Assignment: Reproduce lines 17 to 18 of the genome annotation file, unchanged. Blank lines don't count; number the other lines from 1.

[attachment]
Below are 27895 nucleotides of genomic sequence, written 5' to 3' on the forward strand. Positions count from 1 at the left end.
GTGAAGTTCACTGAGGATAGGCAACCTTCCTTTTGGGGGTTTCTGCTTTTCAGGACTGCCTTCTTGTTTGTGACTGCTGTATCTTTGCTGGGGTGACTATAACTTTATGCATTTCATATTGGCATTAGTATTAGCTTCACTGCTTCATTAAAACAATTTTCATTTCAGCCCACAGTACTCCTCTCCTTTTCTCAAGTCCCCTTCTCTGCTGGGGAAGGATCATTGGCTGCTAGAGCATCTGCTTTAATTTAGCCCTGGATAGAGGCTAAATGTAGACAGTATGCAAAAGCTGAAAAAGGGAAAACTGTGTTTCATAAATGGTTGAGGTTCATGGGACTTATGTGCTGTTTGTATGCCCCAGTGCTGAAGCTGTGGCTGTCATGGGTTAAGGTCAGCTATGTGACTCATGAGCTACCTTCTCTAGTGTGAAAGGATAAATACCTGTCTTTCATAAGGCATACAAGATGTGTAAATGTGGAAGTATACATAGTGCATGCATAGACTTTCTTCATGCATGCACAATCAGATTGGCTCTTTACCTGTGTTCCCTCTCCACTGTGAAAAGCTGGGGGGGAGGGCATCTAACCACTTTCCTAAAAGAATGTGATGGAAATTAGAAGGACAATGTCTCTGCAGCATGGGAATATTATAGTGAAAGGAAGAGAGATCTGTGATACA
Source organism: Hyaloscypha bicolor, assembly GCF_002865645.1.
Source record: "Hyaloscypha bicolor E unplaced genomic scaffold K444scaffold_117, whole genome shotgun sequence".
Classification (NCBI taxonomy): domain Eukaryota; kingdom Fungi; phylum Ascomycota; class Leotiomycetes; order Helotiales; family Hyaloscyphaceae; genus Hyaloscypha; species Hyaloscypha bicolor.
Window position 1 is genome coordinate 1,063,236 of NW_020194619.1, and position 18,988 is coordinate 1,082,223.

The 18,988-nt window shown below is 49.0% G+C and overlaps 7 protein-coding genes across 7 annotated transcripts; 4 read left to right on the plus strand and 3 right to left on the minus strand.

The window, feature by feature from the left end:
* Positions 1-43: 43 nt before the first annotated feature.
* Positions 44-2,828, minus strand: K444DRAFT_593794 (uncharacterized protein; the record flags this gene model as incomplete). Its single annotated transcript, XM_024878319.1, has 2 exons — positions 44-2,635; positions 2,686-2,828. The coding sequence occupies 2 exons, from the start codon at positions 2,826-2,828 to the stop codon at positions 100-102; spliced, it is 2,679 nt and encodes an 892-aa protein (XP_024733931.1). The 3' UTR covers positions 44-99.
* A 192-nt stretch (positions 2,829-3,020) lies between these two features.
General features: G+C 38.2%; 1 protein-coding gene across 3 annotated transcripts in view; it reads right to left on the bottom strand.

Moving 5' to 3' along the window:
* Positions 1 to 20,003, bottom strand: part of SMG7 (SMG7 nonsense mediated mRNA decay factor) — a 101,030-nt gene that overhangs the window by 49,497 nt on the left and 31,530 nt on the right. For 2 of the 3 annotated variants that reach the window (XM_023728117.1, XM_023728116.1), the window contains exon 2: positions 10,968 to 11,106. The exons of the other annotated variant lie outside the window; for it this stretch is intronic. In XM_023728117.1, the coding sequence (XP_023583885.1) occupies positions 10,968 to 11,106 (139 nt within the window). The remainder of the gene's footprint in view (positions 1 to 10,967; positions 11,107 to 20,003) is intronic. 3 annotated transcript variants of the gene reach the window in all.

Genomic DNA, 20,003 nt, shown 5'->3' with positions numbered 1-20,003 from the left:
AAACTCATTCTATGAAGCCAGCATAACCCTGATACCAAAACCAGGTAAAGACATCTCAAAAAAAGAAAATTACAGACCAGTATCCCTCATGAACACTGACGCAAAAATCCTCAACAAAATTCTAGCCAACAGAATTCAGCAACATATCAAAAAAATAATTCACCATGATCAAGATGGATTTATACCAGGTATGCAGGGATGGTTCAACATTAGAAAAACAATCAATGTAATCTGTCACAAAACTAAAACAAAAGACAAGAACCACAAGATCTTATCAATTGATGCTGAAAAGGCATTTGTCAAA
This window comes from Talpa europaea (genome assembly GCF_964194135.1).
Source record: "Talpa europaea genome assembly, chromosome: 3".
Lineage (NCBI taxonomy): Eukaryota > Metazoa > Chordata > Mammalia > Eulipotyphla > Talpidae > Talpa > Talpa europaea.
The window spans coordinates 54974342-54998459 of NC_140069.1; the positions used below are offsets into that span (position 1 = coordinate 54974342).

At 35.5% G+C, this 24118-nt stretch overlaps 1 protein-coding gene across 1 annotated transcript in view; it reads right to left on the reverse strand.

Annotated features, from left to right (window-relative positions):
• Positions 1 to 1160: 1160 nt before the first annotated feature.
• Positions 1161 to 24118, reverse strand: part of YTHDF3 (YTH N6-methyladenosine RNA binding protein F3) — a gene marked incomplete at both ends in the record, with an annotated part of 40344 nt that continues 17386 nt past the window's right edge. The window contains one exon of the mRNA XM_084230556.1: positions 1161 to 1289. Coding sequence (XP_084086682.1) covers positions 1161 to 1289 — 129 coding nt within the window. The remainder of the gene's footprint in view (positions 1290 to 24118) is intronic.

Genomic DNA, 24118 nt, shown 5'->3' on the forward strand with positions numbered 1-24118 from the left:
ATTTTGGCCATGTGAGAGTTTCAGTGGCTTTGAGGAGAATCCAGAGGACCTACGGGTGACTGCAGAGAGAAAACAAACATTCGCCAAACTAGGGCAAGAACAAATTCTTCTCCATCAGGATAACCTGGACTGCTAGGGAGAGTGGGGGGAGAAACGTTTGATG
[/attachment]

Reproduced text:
This window comes from Talpa europaea (genome assembly GCF_964194135.1).
Source record: "Talpa europaea genome assembly, chromosome: 3".